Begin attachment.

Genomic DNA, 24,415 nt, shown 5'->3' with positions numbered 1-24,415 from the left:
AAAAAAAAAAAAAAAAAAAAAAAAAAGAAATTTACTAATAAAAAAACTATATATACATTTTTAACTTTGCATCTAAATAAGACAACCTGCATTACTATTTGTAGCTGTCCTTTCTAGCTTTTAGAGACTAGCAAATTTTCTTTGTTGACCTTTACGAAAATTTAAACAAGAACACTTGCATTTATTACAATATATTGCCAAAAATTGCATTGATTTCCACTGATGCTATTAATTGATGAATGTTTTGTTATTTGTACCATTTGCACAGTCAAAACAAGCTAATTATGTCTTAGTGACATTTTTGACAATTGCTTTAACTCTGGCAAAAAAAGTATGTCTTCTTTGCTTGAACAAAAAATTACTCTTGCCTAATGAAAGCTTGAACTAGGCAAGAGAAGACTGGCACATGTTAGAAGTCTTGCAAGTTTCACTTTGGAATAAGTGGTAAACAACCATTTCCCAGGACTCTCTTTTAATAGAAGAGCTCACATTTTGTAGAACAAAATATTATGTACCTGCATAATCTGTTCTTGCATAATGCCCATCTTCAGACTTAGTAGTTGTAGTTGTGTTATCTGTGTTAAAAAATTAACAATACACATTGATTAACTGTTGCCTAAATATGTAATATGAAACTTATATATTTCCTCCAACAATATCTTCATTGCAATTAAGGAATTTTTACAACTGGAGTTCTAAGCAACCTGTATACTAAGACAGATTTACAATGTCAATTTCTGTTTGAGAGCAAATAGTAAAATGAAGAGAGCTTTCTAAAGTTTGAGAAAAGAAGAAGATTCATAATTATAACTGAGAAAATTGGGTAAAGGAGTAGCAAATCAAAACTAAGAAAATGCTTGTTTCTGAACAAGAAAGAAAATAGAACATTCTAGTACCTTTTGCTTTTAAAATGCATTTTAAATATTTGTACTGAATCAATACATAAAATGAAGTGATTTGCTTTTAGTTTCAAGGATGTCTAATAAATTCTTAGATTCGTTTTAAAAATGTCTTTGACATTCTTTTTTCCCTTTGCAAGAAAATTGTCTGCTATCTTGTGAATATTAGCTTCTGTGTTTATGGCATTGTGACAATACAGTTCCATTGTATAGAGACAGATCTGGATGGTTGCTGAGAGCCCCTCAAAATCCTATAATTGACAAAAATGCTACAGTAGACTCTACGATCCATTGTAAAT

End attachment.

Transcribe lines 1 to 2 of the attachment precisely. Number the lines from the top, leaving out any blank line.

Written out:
Genomic DNA, 24,415 nt, shown 5'->3' with positions numbered 1-24,415 from the left:
AAAAAAAAAAAAAAAAAAAAAAAAAAGAAATTTACTAATAAAAAAACTATATATACATTTTTAACTTTGCATCTAAATAAGACAACCTGCATTACTATTTGTAGCTGTCCTTTCTAGCTTTTAGAGACTAGCAAATTTTCTTTGTTGACCTTTACGAAAATTTAAACAAGAACACTTGCATTTATTACAATATATTGCCAAAAATTGCATTGATTTCCACTGATGCTATTAATTGATGAATGTTTTGTTATTTGTACCATTTGCACAGTCAAAACAAGCTAATTATGTCTTAGTGACATTTTTGACAATTGCTTTAACTCTGGCAAAAAAAGTATGTCTTCTTTGCTTGAACAAAAAATTACTCTTGCCTAATGAAAGCTTGAACTAGGCAAGAGAAGACTGGCACATGTTAGAAGTCTTGCAAGTTTCACTTTGGAATAAGTGGTAAACAACCATTTCCCAGGACTCTCTTTTAATAGAAGAGCTCACATTTTGTAGAACAAAATATTATGTACCTGCATAATCTGTTCTTGCATAATGCCCATCTTCAGACTTAGTAGTTGTAGTTGTGTTATCTGTGTTAAAAAATTAACAATACACATTGATTAACTGTTGCCTAAATATGTAATATGAAACTTATATATTTCCTCCAACAATATCTTCATTGCAATTAAGGAATTTTTACAACTGGAGTTCTAAGCAACCTGTATACTAAGACAGATTTACAATGTCAATTTCTGTTTGAGAGCAAATAGTAAAATGAAGAGAGCTTTCTAAAGTTTGAGAAAAGAAGAAGATTCATAATTATAACTGAGAAAATTGGGTAAAGGAGTAGCAAATCAAAACTAAGAAAATGCTTGTTTCTGAACAAGAAAGAAAATAGAACATTCTAGTACCTTTTGCTTTTAAAATGCATTTTAAATATTTGTACTGAATCAATACATAAAATGAAGTGATTTGCTTTTAGTTTCAAGGATGTCTAATAAATTCTTAGATTCGTTTTAAAAATGTCTTTGACATTCTTTTTTCCCTTTGCAAGAAAATTGTCTGCTATCTTGTGAATATTAGCTTCTGTGTTTATGGCATTGTGACAATACAGTTCCATTGTATAGAGACAGATCTGGATGGTTGCTGAGAGCCCCTCAAAATCCTATAATTGACAAAAATGCTACAGTAGACTCTACGATCCATTGTAAAT